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Hurricane Sandy Devastates Caribbean Farmland, Farmers

Days before making landfall on the east coast of the United States, Hurricane Sandy devastated crops, infrastructure and lives throughout the Caribbean.

A NASA image showing rainfall caused by Hurricane Sandy throughout the Caribbean. It indicates the path of the hurricane across Jamaica and Cuba.

Photo: NASA

This NASA image illustrates the total rainfall (in mm) caused by Hurricane Sandy as it traveled through the Caribbean between October 18 and 25. The white line indicates the storm's south-to-north trajectory over Jamaica, Cuba and Haiti.

While New Englanders were still bracing themselves for Hurricane Sandy, the residents of many Caribbean countries were already surveying the damage left in the storm’s wake.

Several days before Sandy made landfall in New York City as a Category 1 hurricane, it hit Cuba, Haiti, Jamaica, the Bahamas and the Dominican Republic — in some cases as a Category 2 storm.

Cuban Coffee Uprooted

In Cuba, Sandy decimated 20 to 30 percent of the nation’s coffee farms. Roads and processing plants — crucial linkages in the industry’s supply chain — were also destroyed.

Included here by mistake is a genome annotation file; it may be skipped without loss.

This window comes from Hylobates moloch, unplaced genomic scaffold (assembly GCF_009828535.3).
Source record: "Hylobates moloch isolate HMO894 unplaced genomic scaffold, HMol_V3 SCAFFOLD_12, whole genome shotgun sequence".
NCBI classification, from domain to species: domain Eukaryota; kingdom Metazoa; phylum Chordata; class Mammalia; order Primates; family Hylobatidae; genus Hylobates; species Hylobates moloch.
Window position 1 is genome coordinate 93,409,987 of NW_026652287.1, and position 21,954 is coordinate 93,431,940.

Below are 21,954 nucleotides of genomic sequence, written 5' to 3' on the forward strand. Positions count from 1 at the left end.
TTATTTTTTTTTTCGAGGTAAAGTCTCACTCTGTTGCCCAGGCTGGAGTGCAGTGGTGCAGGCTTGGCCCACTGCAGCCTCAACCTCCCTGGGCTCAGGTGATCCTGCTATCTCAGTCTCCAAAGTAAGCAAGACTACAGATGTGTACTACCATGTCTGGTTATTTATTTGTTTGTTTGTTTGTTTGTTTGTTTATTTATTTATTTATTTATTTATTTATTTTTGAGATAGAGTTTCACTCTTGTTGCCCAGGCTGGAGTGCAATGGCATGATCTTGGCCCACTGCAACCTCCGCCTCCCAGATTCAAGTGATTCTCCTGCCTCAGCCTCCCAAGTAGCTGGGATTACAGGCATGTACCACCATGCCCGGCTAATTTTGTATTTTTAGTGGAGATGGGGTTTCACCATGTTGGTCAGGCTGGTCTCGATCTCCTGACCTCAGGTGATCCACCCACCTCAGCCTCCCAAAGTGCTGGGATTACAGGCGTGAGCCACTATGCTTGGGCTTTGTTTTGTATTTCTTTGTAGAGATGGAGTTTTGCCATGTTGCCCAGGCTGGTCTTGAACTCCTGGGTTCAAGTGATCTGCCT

Before the storm, forecasts for this year’s coffee crop stood at 5,300 metric tons, already far less than last year’s 7,100-ton yield.

The forecast has now dropped below 4,000 metric tons.

Still Reeling From Isaac, Haiti Fights Sandy

So far, flooding and landslides have claimed at least 52 lives in Haiti, but the storm’s overall toll will not be certain for weeks.

Agricultural regions in the southern third of the country were severely damaged. “Most of the agricultural crops that were left from Hurricane Isaac were severely damaged, so food security will be an issue,” Haitian Prime Minister Laurent Lamothe told Reuters.

The wind, rainfall and flooding have also damaged roads and other infrastructure vital to the distribution of food throughout the poverty-stricken country.

Experts are also concerned that standing water and other sanitation issues following the storm will exacerbate an epidemic of cholera that Haitians have been fighting since 2010.

In Jamaica, Sandy Goes Bananas

Sandy destroyed an estimated 1,500 hectares of farmland in Jamaica, affecting 11,000 farmers.

Most of the affected farms grew bananas, which is the country’s primary cash crop.

The impact of Hurricane Sandy on North American farmers is yet to be determined.

Read More:

  • Storm Damages Crops In Haiti, Fueling Food Price Woes (Reuters)
  • Cuban Coffee Farms Damaged By Hurricane Sandy (Food World News)
  • 65 Dead As Hurricane Sandy Crosses Carribean; ‘The Whole South Is Under Water,’ says Haitian PM (Calgary Herald)
  • 11,000 Farmers Affected By Hurricane Sandy (Jamaica Observer)
Sarah Gordon

Sarah Gordon has been interested in food ethics since she was 15, learned about industrial slaughter, and launched into 10 years of vegetarianism. These days, she strives to be a conscientious omnivore. Now a PhD candidate in folklore, her research has caused her to spend a lot of time in the remote Canadian sub-arctic, where the lake trout (sustainably harvested) tastes amazing.

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